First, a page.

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The Isle of Wight Clinical Commissioning Group (IWCCG) has approved a proposal to remove gluten-free food prescriptions through the NHS on the Island from April 2017. 

The decision has been made following an extensive consultation process with local people, including the coeliac community. Members of the IWCCG’s Governing Body listened carefully to their concerns regarding gluten-free foods.

Acknowledging that the decision was a difficult one to make, Dr John Rivers said:

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“This decision is made as part of a £12m savings plan, having considered a range of both clinical and social factors.  In the end the Clinical Executive of the CCG felt that given the scale of the savings that need to be made, the CCG could not afford to continue commissioning this service and so recommended that prescriptions for gluten-free foods should stop.”

The Governing Body papers noted that while gluten-free foods are more expensive that their gluten containing comparators in supermarkets, the cost to the NHS was excessive. It was also recognised that it is possible to eat a naturally gluten-free diet and remain free from symptoms without resorting to substitute products.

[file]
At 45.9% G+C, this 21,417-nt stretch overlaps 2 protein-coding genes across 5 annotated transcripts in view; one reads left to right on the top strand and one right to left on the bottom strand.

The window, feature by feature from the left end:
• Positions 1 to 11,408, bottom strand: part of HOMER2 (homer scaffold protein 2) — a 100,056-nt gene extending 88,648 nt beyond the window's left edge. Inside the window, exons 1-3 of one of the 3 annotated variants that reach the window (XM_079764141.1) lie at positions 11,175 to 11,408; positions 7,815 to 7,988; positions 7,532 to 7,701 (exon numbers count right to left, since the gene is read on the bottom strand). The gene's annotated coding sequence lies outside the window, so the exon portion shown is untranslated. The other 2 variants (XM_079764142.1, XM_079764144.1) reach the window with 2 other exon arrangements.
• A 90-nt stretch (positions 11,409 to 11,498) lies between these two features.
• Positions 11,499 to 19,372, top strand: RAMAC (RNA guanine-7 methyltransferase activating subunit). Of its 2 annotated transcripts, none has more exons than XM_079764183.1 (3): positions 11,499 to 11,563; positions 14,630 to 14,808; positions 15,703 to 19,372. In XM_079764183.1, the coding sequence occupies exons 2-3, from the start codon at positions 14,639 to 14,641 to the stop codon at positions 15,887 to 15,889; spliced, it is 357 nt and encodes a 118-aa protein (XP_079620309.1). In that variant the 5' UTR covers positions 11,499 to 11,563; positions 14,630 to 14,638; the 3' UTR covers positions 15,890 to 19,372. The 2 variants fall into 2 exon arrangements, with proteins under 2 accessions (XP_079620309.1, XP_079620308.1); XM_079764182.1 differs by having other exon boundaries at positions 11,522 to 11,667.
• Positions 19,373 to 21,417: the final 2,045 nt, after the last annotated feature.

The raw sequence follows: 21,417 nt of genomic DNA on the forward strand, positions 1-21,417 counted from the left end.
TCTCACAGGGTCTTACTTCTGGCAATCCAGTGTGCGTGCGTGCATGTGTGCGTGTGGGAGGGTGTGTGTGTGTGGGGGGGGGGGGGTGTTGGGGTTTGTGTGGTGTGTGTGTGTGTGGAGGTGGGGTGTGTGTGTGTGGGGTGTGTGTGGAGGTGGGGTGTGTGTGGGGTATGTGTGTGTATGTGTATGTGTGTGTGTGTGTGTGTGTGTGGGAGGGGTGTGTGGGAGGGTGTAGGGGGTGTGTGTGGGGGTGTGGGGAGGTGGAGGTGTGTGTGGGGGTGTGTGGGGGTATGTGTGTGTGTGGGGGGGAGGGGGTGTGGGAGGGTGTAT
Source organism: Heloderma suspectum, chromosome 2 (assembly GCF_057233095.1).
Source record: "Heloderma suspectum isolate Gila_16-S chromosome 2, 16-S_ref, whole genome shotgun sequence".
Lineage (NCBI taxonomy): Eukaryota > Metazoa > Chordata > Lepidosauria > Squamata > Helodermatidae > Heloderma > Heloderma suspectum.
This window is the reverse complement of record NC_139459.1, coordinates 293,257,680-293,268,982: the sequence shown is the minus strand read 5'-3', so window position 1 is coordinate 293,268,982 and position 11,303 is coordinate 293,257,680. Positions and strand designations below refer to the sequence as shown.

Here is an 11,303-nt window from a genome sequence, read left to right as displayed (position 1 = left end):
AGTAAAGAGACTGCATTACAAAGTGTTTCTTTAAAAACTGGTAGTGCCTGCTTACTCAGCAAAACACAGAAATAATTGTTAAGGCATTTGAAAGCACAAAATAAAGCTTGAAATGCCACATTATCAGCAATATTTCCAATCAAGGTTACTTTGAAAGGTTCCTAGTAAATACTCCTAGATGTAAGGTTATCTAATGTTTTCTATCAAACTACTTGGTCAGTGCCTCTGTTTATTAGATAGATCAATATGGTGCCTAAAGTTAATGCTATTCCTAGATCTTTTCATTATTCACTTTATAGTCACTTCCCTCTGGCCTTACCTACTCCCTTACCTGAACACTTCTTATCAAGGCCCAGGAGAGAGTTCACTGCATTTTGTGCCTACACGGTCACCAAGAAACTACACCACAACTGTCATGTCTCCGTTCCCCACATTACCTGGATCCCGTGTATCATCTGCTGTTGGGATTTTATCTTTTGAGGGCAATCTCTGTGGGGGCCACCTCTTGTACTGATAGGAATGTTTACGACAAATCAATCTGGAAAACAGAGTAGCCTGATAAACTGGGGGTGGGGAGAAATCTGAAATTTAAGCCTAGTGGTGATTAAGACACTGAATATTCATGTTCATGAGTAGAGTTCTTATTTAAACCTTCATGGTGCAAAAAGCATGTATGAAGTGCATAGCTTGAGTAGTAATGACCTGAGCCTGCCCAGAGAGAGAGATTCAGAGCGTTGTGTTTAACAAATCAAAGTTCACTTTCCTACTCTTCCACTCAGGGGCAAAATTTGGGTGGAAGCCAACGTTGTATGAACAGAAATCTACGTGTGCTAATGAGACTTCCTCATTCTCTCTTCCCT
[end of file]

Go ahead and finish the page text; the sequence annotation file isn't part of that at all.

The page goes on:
While members of the Governing Body accepted this argument, they also agreed that arrangements for people with exceptional medical circumstances needed to be put into place, alongside a transition programme to support people who currently receive prescribed food to have a healthy diet without prescriptions.

The Governing Body were also reassured that a new support group for people with coeliac disease has been started with the backing of Community Action IW. The first meeting of the group will be at the Riverside Centre on 17th January between 17:00-19:00.

Commenting on the decision, CCG Chief Officer Helen Shields said:

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“We are making this difficult decision but feel we have little choice given our financial position.  We know this will not be the only difficult decision that the CCG will have to make. We are working closely with partners and patients to make sure that we make these decisions in a clear and transparent way with a good understanding of the consequences of those decisions and mitigating actions that can be put in place.”

The CCG will be writing to all supermarkets on the Island to inform them of the decision made encouraging them to improve the range of products that they make available and also provide guidance to people with coeliac disease on products that are naturally gluten-free.

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